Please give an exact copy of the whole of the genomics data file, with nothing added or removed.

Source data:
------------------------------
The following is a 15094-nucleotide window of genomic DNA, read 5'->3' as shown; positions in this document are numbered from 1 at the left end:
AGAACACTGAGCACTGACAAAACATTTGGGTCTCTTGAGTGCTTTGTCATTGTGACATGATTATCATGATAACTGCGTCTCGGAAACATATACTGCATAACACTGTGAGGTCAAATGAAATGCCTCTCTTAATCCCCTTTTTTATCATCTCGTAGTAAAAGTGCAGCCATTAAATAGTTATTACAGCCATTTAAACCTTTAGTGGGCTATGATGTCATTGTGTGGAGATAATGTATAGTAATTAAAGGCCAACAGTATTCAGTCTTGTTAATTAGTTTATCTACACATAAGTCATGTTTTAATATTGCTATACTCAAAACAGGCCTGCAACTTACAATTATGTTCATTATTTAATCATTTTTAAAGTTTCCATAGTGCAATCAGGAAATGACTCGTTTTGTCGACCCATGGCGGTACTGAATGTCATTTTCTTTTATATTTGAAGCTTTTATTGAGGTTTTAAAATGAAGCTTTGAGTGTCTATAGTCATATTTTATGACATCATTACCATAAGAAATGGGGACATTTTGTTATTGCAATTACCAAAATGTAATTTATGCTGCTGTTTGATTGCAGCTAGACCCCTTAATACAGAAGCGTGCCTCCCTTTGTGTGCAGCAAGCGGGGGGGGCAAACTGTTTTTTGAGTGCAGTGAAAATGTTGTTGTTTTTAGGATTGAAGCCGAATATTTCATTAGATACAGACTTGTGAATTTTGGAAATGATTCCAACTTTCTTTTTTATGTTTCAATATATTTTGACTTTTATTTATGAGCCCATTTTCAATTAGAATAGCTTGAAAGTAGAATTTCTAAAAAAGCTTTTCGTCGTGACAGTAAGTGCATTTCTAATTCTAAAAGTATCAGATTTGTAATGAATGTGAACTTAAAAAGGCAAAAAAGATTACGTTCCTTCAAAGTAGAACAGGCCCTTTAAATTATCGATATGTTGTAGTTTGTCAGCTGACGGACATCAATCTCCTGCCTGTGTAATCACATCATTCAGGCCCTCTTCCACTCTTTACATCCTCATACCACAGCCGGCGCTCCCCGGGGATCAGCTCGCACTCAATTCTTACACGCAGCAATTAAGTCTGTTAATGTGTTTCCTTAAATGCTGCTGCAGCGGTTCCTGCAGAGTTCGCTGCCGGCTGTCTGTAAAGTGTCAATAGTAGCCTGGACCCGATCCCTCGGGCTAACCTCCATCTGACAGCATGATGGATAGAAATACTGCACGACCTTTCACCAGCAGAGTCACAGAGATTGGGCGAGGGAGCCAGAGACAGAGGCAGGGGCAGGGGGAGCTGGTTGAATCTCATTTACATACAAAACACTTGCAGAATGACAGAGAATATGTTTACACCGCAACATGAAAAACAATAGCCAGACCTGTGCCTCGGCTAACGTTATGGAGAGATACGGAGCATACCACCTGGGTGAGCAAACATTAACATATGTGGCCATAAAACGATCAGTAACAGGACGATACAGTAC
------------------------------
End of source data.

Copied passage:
The following is a 15094-nucleotide window of genomic DNA, read 5'->3' as shown; positions in this document are numbered from 1 at the left end:
AGAACACTGAGCACTGACAAAACATTTGGGTCTCTTGAGTGCTTTGTCATTGTGACATGATTATCATGATAACTGCGTCTCGGAAACATATACTGCATAACACTGTGAGGTCAAATGAAATGCCTCTCTTAATCCCCTTTTTTATCATCTCGTAGTAAAAGTGCAGCCATTAAATAGTTATTACAGCCATTTAAACCTTTAGTGGGCTATGATGTCATTGTGTGGAGATAATGTATAGTAATTAAAGGCCAACAGTATTCAGTCTTGTTAATTAGTTTATCTACACATAAGTCATGTTTTAATATTGCTATACTCAAAACAGGCCTGCAACTTACAATTATGTTCATTATTTAATCATTTTTAAAGTTTCCATAGTGCAATCAGGAAATGACTCGTTTTGTCGACCCATGGCGGTACTGAATGTCATTTTCTTTTATATTTGAAGCTTTTATTGAGGTTTTAAAATGAAGCTTTGAGTGTCTATAGTCATATTTTATGACATCATTACCATAAGAAATGGGGACATTTTGTTATTGCAATTACCAAAATGTAATTTATGCTGCTGTTTGATTGCAGCTAGACCCCTTAATACAGAAGCGTGCCTCCCTTTGTGTGCAGCAAGCGGGGGGGGCAAACTGTTTTTTGAGTGCAGTGAAAATGTTGTTGTTTTTAGGATTGAAGCCGAATATTTCATTAGATACAGACTTGTGAATTTTGGAAATGATTCCAACTTTCTTTTTTATGTTTCAATATATTTTGACTTTTATTTATGAGCCCATTTTCAATTAGAATAGCTTGAAAGTAGAATTTCTAAAAAAGCTTTTCGTCGTGACAGTAAGTGCATTTCTAATTCTAAAAGTATCAGATTTGTAATGAATGTGAACTTAAAAAGGCAAAAAAGATTACGTTCCTTCAAAGTAGAACAGGCCCTTTAAATTATCGATATGTTGTAGTTTGTCAGCTGACGGACATCAATCTCCTGCCTGTGTAATCACATCATTCAGGCCCTCTTCCACTCTTTACATCCTCATACCACAGCCGGCGCTCCCCGGGGATCAGCTCGCACTCAATTCTTACACGCAGCAATTAAGTCTGTTAATGTGTTTCCTTAAATGCTGCTGCAGCGGTTCCTGCAGAGTTCGCTGCCGGCTGTCTGTAAAGTGTCAATAGTAGCCTGGACCCGATCCCTCGGGCTAACCTCCATCTGACAGCATGATGGATAGAAATACTGCACGACCTTTCACCAGCAGAGTCACAGAGATTGGGCGAGGGAGCCAGAGACAGAGGCAGGGGCAGGGGGAGCTGGTTGAATCTCATTTACATACAAAACACTTGCAGAATGACAGAGAATATGTTTACACCGCAACATGAAAAACAATAGCCAGACCTGTGCCTCGGCTAACGTTATGGAGAGATACGGAGCATACCACCTGGGTGAGCAAACATTAACATATGTGGCCATAAAACGATCAGTAACAGGACGATACAGTAC